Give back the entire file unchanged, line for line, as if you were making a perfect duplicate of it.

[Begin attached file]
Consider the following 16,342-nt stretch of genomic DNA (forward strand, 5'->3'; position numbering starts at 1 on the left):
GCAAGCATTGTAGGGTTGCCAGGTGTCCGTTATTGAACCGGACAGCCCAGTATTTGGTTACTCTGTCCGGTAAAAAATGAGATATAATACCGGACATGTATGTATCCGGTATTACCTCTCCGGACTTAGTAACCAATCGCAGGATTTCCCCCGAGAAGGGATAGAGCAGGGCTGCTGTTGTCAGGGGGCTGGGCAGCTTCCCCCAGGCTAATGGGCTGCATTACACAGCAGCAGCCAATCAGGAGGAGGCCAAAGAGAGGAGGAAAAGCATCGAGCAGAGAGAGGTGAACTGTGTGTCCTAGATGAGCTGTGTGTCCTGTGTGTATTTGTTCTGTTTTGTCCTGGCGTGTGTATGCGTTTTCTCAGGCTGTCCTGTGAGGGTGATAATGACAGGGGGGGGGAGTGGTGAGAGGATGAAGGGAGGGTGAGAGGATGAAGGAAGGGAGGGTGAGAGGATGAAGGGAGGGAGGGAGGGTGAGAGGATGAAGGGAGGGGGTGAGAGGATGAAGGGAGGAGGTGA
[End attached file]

Consider the following 16,342-nt stretch of genomic DNA (forward strand, 5'->3'; position numbering starts at 1 on the left):
GCAAGCATTGTAGGGTTGCCAGGTGTCCGTTATTGAACCGGACAGCCCAGTATTTGGTTACTCTGTCCGGTAAAAAATGAGATATAATACCGGACATGTATGTATCCGGTATTACCTCTCCGGACTTAGTAACCAATCGCAGGATTTCCCCCGAGAAGGGATAGAGCAGGGCTGCTGTTGTCAGGGGGCTGGGCAGCTTCCCCCAGGCTAATGGGCTGCATTACACAGCAGCAGCCAATCAGGAGGAGGCCAAAGAGAGGAGGAAAAGCATCGAGCAGAGAGAGGTGAACTGTGTGTCCTAGATGAGCTGTGTGTCCTGTGTGTATTTGTTCTGTTTTGTCCTGGCGTGTGTATGCGTTTTCTCAGGCTGTCCTGTGAGGGTGATAATGACAGGGGGGGGGAGTGGTGAGAGGATGAAGGGAGGGTGAGAGGATGAAGGAAGGGAGGGTGAGAGGATGAAGGGAGGGAGGGAGGGTGAGAGGATGAAGGGAGGGGGTGAGAGGATGAAGGGAGGAGGTGA